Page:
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North Carolina superintendent race reignites controversial debate over cameras in classrooms


The controversial issue of whether to require cameras in classrooms has emerged as a flashpoint in the politically charged race to be the top public education official in North Carolina.

Republican candidate Michele Morrow — a conservative activist with a history of incendiary online comments and who attended the Stop the Steal rally that preceded the Jan. 6, 2021, U.S. Capitol riot — has called for classroom cameras as part of a campaign that more broadly advocates for so-called parental rights. Her Democratic opponent, Mo Green, the former superintendent of the third-largest school district in the state, has opposed cameras.

The issue has helped define the starkly different candidates in the contest to become North Carolina’s superintendent of public instruction — a job that oversees the state’s public schools, along with a $12 billion budget and 1.4 million students — in a race that has already featured the unearthing of Morrow’s past support for conspiracy theories and explosive social media posts.

“We have got to have a video surveillance system. That is not only going to protect our students, it’s going to protect our teachers as well,” Morrow said in a February interview with the “Real Talk Podcast,” a political show that focuses on law enforcement issues, “so that we can actually see what’s happening in the classrooms.”

During another interview that month, she painted her support for video surveillance in public school classrooms as part of a strategy to make schools “the safest buildings in our entire state.”

“We need metal detectors or weapons detection systems, and we need video surveillance in our schools,” she said in a February interview with a conservative political action committee.

Responding to questions from NBC News about whether she felt putting cameras in classrooms risked bad actors taking advantage of the footage, Morrow said cameras in the classroom “can be useful” for “deterring misbehavior or violence in the classroom, or preventing antisemitism or bullying,” but that approving funding for them would fall to the Legislature.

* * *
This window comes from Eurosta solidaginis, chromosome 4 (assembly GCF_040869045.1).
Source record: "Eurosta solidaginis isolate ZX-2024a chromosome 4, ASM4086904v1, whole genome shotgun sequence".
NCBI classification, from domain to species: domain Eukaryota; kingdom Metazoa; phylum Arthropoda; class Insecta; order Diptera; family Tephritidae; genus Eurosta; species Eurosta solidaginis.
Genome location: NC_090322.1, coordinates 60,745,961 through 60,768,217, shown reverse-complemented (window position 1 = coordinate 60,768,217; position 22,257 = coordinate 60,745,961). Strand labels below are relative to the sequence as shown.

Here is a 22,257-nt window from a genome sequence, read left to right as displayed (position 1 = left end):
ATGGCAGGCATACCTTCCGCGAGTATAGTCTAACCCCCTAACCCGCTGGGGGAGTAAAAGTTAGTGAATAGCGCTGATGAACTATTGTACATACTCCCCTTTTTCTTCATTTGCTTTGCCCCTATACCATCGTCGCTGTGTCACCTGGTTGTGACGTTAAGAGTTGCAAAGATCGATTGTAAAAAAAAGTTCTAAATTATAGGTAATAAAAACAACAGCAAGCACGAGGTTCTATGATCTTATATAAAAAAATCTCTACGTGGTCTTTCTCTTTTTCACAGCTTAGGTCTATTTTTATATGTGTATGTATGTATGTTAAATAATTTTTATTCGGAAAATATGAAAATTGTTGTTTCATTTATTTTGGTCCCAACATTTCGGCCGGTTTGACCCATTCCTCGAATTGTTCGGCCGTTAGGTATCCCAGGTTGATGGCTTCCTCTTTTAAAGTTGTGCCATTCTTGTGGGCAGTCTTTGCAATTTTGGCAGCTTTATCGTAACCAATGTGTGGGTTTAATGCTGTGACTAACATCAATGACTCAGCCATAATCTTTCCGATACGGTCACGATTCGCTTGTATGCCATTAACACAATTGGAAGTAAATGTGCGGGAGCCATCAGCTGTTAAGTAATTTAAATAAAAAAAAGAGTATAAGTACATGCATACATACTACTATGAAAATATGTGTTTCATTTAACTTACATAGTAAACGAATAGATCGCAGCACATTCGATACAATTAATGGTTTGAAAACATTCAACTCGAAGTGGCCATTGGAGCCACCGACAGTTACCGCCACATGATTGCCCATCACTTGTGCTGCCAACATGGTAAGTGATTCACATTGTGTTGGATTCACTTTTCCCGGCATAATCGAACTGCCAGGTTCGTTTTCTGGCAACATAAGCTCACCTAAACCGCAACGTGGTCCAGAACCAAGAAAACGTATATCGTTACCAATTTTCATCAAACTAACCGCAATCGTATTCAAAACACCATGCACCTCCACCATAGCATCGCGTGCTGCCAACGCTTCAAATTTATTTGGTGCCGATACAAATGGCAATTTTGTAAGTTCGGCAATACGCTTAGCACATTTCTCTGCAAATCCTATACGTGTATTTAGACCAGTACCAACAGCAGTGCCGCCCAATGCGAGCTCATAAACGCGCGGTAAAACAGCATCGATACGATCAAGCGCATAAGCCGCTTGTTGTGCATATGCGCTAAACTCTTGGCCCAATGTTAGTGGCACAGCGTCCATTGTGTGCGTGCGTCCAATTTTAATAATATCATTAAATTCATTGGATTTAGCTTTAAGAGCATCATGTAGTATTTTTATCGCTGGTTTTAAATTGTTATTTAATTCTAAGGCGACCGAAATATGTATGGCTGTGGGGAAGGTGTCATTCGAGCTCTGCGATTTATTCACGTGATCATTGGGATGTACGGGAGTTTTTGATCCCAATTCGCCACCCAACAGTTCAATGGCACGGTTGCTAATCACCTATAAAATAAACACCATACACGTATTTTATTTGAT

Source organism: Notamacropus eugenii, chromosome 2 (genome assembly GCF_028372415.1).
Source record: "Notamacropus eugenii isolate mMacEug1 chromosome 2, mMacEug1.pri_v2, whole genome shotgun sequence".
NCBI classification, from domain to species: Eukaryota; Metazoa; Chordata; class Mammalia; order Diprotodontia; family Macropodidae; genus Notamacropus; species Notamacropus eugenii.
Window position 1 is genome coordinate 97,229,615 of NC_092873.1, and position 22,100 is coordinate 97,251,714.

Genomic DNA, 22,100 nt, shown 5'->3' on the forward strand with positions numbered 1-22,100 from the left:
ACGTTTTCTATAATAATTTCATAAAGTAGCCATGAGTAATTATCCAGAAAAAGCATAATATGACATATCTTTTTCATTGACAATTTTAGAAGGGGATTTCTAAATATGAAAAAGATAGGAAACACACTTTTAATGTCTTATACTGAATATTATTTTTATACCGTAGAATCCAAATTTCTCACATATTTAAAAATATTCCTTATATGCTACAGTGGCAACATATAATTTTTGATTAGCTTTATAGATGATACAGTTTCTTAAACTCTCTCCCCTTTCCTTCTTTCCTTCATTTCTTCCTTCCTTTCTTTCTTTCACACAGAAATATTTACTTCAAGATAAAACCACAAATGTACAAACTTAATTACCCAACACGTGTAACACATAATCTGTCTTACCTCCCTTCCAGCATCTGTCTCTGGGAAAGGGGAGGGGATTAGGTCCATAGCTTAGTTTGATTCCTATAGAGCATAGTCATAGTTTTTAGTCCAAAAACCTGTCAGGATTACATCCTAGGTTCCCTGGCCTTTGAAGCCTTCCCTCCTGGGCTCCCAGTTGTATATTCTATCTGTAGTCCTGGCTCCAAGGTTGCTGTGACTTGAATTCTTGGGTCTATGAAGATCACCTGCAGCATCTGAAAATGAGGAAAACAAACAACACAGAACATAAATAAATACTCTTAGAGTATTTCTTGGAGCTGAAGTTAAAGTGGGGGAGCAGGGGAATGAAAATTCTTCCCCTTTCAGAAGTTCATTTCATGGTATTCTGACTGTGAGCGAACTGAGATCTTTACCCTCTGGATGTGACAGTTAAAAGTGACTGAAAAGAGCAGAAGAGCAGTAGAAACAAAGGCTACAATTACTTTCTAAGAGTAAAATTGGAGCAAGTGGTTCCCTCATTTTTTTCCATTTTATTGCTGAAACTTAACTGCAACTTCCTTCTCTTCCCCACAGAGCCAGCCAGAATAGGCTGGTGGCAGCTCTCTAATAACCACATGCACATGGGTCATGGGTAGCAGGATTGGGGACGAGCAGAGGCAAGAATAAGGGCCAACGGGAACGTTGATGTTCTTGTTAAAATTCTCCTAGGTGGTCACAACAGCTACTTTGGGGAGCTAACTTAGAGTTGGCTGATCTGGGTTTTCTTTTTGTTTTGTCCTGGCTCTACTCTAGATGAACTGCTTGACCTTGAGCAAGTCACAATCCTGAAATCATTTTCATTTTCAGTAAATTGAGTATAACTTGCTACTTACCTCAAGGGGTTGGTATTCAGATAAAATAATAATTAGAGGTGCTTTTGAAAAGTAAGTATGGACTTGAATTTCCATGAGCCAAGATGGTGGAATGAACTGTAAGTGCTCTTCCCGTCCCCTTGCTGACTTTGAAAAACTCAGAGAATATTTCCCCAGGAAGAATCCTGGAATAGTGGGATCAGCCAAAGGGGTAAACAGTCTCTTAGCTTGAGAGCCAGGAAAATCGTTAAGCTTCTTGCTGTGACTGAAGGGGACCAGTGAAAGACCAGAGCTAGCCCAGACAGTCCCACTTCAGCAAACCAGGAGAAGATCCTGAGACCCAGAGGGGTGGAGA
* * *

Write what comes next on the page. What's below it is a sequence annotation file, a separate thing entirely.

Green said in an email to NBC News he would work to make public schools “safe” places “where parents are engaged,” but that surveillance cameras were not necessary to achieve those goals.

The race is only the latest political battleground over public education. Seizing on anger over required masking and other policies put in place during the Covid-19 pandemic, Republican officials and candidates at various levels of government across the country have put an increased focus on public school classrooms, pushing to ban certain books and the teaching of critical race theory.

It’s part of a broader push by conservatives for “parental rights,” a message that gained traction in recent years following Republican Glenn Youngkin’s surprise 2021 win in the Virginia governor’s race.

Some Republicans have included in their advocacy for parental rights a push to require cameras in classrooms — a move supporters say would provide parents the opportunity to see, in real time in some cases, exactly what their children are being taught. Other advocates say cameras are needed to keep schools more safe from mass shootings.

Critics note that a system of videotaping children would open up the arena of public education to a litany of security concerns, including worries over privacy, hacking and child safety. Teachers and teachers advocates have criticized the effort as one designed to censor classrooms and intimidate educators who focus on subjects such as race and history.

Long history of stoking controversy

Morrow, a nurse who home-schooled her own children, has a well-documented history of making controversial remarks about education and many other topics.

She’s pushed to remove critical race theory and diversity and inclusion efforts from public school classrooms. She has pledged during the superintendent race to “eliminate progressive indoctrination in schools” and has accused public school educators of “teaching children to hate our country” and of teaching “transgender theory.”